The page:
During their recent meeting, members of AMHPAC (which represents Mexico’s protected agriculture sector, including tomatoes) approved a grower assessment to raise funds for a legal fight.
That’s understandable — and a bit depressing.
Mexican growers and U.S. importers feel they need to be prepared for a trade fight, as Florida tomato producers convinced the U.S. Commerce Department to consider the antidumping suspension agreement on fresh tomatoes imported from Mexico.
That AMHPAC assessment money would be better spent on marketing campaigns, facility improvement or numerous other actions that would improve producer returns and deliver a better product to the market.
The biggest losers in a trade war are consumers.
The only real winners are lawyers — and there would be plenty on collateral damage to the tomato industries on both sides of the border.
The U.S. commerce officials’ comment period is scheduled to end this week.
They would be wise to carefully consider the fallout — including the real threat of Mexico slapping tariffs on U.S. fresh produce and other exports — before they choose their path on the suspension agreement.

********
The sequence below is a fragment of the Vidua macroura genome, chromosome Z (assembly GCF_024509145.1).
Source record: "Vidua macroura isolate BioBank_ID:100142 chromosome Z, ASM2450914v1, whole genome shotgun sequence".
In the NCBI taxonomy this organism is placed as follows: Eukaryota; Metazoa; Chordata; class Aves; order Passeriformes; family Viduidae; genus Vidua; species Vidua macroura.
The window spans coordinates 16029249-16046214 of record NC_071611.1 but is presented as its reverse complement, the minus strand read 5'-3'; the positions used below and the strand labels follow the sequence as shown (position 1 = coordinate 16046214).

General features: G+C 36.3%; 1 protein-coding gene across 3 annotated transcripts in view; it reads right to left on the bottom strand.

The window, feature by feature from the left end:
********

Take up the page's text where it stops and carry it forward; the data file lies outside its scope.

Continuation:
Florida tomato producers feel they’re subjected to unfair trade practices by Mexican growers. Importers say terminating the agreement and refiling an anti-dumping investigation would limit their ability to bring their tomatoes to market.
If both sides are being sincere, they’re asking for a level playing field where consumers have access to both groups’ product without market distortions.
That’s the Commerce Department’s task, and it should do it quickly.
Did The Packer get it right? Leave a comment and tell us your opinion.